The most famous of the Chinese Emperors of the Mung Dynasty. Emperor Nasi Goreng's legendary rule lasted for 100 years "as long as it takes to pickle an egg", though sinologists agree it was nearer in fact to a 60 year reign. His reign was famous for the development of Chinese cooking and the expansion of the rice and noodle houses that served the needs of the burgeoning travelling middle class who had begun to take fashionable pilgrimages to bathe in the health giving waters of the Big Pond (now known as the South China Sea).
More importantly he began the construction of the Great Wall of China (the only man made structure visible from space)
Little is known of the Emperor's early life. Born to the 4th wife (the beautiful Tel Stra) of the Emperor Mee Goreng, his childhood was spent in a secluded palace on the shores of the Big Pond. He was not expected to inherit the throne and is supposed to have devoted his time to the refinement of traditional dishes of Chinese Cuisine - wishing thus to win the people's ovation and fame forever. On the unexpected deaths of the 17 older brothers during the mysterious summer illnesses of 1225 (now believed to be caused by a rare virus passed on by reading contaminated correspondence) he was summoned to Peking and accompanied by his favourite duck, crowned the unexpected emperor of all China.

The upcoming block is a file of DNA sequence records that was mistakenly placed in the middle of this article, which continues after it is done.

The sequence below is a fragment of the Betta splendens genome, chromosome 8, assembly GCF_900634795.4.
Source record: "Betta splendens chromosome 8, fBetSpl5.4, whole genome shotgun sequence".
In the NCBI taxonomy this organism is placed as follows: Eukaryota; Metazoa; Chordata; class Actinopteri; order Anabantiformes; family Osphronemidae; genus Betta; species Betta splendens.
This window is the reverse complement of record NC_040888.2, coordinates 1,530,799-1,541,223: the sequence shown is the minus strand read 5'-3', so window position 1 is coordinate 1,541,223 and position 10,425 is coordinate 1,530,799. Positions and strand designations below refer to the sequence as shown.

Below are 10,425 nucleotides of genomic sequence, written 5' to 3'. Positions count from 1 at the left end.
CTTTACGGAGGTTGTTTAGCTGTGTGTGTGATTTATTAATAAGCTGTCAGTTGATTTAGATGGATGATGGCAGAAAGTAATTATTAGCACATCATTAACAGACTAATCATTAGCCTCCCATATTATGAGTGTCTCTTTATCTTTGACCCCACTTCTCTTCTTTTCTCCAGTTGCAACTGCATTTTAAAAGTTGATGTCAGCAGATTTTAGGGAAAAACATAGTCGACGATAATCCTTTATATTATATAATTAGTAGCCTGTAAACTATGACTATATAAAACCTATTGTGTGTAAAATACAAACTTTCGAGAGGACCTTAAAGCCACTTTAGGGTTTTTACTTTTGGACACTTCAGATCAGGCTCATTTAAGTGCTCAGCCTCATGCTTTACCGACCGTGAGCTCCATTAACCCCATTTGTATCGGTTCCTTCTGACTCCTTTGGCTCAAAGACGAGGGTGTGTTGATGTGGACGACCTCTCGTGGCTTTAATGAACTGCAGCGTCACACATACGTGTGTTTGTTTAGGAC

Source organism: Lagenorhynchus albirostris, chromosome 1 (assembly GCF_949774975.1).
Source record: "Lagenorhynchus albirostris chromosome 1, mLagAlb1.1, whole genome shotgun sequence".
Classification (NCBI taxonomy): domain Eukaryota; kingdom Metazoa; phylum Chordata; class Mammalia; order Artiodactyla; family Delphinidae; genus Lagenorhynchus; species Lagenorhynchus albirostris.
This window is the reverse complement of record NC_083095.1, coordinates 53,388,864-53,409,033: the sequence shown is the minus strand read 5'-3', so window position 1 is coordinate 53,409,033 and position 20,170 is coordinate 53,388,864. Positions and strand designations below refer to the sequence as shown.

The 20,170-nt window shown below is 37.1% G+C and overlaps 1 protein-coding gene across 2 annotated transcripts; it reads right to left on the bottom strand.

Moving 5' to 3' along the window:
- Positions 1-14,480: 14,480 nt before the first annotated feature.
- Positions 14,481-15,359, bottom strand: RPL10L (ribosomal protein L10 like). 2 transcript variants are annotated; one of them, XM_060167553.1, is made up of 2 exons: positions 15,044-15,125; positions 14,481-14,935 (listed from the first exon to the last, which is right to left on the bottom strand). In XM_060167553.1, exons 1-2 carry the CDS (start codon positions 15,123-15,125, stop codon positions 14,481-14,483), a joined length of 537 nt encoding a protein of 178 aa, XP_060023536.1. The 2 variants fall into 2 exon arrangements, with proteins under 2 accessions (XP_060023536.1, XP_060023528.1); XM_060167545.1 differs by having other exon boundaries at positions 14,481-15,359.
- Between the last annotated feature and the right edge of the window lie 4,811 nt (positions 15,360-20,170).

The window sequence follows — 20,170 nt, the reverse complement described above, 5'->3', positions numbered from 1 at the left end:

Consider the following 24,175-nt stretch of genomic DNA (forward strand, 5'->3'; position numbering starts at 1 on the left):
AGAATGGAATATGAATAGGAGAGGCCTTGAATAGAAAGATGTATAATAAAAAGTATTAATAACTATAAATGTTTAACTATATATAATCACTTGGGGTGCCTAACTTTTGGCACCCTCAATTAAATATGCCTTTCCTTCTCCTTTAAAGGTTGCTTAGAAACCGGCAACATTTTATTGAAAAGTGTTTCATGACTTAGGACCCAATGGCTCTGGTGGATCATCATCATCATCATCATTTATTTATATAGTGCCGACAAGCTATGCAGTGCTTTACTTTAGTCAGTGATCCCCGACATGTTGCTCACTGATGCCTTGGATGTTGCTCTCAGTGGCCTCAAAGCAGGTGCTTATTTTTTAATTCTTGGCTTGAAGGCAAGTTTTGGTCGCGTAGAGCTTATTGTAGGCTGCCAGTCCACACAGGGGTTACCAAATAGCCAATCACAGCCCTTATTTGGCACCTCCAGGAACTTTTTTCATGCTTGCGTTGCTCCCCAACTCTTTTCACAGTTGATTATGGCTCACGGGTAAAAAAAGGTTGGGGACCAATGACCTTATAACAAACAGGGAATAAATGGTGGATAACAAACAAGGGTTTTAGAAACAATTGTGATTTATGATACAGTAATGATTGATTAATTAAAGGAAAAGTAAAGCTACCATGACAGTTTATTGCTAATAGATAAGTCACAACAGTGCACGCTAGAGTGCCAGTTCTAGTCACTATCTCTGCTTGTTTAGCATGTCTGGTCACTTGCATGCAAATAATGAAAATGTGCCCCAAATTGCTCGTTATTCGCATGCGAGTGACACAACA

Dangerous Visitors from the West
The visit of Marco Polo to China in 1275 had opened the country to a new scourge, Giant Angora Rabbits. Originally given as a gift to the court of the preceeding Emporer Mee-Goreng the rabbits were adopted as accessories by the fashionable followers of the Imperial court , who carried them in small handbags, or displayed them on the roofs of their travelling litters. Soon a fashion for pet goldfish replaced the fashion for bunnies and, not wishing to kill an aminal so obviously sacred to the visiting Polos they (the rabbits) were released into the Western Deserts where they bred to plague proportions.
Picture Licenced under Gnu Free Documentation Licence
Soon the depredations of thousands of starving Angoras were threatening the rice crop and after unsuccesful attempts to control the scourge with compulsory rabbit stews (Immortalised in the poem "My other Chinese Cook" by James Brunton Stephens) the Emperor decreed the building of the greatest wall ever known to mankind.
Decline and Death
The emperor enjoyed good health for most of his reign but in 1289 he became ill after a particularly large meal of Rabbit pie. His doctors were divided as to whether he was struck down with dyspepsia or Mixam-it-osis. Even lowering him in the waters of the Big Pond, supported by a broad band of imperial silk failed to arrest the course of the illness and within a year he was dead. After the customery 6 years of compulsory mourning he was buried beneath the great wall at Dai-Lup where to this day pilgrims vist to pray fruitlessly for a speedy recovery from illnesses. He was succeeded by his son Pisan Goreng (1290-1303).
Rabbit was never eaten in China again.
More on the Great Wall from the Beaconsfield Institute
Wikipedia on: Rabbits and the Great Wall
Video evidence of Rabbits and the great Wall
© Beaconsfield Institute Of Sinology 1 April 2006
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